Manganese nodules have been found in huge abundance on the seabed around the Cook Islands. ‘Manganese Nodules in the Cook Islands’ is a book by Stuart Kingan that details the research on this resources.
Manganese nodules are concretions of many metallic oxides that grow on the deep ocean floor. The genetic process is not fully understood but it is partly chemical with a biological component. The nodules have built up very slowly. In the centre is a small piece of rock or a shark’s tooth. Around this the nodules have grown in layers with a cross section like that of a pearl.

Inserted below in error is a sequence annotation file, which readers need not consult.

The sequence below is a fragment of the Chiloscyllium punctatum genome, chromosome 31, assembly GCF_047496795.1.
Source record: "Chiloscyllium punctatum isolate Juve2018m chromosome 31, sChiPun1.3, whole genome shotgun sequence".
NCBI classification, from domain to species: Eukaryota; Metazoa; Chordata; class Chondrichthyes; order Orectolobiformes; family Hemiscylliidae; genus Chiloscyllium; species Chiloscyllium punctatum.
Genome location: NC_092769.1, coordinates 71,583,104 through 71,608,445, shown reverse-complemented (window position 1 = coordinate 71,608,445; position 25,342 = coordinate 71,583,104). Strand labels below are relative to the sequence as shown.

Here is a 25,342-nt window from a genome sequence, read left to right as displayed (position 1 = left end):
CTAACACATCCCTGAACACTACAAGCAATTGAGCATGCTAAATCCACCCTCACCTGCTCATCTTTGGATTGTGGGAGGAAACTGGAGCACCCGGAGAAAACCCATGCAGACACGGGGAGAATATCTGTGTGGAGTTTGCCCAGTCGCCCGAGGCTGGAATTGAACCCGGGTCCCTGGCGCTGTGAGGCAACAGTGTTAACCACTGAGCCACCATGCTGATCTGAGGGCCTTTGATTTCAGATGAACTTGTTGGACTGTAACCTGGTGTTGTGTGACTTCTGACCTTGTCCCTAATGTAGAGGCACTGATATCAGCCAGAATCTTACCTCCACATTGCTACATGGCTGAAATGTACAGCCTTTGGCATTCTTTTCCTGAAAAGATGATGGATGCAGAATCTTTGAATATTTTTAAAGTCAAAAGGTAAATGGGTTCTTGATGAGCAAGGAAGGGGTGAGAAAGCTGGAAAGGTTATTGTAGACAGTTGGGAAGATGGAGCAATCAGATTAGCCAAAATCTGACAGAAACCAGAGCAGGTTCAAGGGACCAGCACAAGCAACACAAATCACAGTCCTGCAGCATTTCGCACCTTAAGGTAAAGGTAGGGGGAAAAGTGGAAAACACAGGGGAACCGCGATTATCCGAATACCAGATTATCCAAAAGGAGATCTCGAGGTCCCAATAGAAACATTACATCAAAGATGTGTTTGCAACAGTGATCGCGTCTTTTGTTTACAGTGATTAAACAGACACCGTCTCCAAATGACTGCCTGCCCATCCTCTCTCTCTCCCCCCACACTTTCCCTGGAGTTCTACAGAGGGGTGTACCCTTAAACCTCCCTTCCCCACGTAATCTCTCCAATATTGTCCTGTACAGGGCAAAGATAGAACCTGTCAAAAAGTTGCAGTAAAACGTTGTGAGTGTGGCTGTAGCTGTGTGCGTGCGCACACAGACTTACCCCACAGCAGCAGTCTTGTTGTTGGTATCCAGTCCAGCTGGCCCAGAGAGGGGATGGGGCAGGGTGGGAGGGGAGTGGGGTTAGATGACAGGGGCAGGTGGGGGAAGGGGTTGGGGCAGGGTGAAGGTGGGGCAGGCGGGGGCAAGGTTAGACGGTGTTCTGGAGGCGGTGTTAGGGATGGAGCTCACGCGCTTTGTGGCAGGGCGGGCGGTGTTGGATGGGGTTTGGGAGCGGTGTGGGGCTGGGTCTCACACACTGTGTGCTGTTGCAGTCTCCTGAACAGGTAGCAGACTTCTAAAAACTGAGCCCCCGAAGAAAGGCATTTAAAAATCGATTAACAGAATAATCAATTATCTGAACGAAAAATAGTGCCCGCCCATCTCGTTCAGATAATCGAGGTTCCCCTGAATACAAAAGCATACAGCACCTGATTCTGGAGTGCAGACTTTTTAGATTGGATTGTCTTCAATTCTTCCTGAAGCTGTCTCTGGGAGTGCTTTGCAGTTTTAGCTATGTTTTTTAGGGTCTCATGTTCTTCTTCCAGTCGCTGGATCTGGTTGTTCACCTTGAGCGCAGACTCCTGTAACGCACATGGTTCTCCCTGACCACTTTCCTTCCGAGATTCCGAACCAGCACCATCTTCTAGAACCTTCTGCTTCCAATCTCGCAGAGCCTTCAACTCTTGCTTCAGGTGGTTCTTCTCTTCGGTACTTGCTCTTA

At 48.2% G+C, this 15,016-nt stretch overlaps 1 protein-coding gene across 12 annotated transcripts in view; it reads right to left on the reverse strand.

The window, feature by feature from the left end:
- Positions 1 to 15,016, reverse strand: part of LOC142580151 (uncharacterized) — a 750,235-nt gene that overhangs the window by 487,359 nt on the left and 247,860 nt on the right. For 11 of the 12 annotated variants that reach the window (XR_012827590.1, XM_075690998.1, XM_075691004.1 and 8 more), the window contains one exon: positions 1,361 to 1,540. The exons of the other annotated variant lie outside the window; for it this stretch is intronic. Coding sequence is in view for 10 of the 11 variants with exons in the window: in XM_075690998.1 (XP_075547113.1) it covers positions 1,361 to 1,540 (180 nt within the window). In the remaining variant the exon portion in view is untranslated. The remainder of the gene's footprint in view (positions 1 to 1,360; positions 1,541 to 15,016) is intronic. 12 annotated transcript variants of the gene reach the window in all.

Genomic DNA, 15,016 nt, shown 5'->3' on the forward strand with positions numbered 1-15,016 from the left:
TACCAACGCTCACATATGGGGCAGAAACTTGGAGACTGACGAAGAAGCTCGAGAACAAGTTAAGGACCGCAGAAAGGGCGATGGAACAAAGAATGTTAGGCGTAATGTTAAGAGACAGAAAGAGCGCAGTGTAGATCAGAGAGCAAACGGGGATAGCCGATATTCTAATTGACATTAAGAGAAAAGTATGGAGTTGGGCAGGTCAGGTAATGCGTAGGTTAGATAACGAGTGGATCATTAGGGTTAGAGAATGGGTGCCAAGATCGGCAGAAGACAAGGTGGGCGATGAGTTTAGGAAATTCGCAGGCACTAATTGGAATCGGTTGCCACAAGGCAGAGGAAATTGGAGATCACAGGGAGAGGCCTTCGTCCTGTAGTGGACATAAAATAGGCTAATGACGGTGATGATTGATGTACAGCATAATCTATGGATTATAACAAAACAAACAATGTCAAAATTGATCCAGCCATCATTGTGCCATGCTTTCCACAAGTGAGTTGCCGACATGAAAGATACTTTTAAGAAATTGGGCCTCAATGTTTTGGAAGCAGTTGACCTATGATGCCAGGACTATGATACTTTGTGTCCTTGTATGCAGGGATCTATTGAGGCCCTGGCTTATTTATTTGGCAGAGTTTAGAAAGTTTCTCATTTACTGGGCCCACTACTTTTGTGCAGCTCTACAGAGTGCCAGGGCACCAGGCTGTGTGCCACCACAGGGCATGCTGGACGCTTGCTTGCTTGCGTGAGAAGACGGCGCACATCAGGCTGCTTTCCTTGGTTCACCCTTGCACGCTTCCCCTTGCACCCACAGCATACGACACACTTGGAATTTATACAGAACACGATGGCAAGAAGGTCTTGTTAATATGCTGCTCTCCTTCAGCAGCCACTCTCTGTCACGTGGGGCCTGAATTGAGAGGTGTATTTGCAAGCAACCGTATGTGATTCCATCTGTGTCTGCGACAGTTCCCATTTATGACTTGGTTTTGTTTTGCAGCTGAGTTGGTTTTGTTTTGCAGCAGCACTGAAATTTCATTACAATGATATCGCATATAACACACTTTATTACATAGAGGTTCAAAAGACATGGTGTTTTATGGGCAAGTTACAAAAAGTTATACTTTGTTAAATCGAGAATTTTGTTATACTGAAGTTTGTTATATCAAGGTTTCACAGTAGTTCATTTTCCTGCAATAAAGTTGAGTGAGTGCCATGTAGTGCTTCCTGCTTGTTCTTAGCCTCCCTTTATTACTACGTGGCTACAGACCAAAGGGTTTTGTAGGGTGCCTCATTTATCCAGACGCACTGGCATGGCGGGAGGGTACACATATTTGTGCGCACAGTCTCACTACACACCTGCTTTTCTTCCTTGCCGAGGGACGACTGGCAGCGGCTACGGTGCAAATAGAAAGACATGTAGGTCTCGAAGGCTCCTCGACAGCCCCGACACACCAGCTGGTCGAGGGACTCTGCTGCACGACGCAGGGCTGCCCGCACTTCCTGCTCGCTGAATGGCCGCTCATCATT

Nodules have absorbed many of the elements present in seawater and contain over 70 elements including practically all metals. Growth has been very slow (in the order of about 2mm each million years). Deep-sea mining is attracting new interest with many new technological advances making the mining and processing of nodules much more practical and economically attractive.
Unlike other nodule deposits, Cook Islands nodules have high cobalt content. In the Cook Islands EEZ they are conveniently sitting on top of the sediment and in many places are on large plains on the sea floor.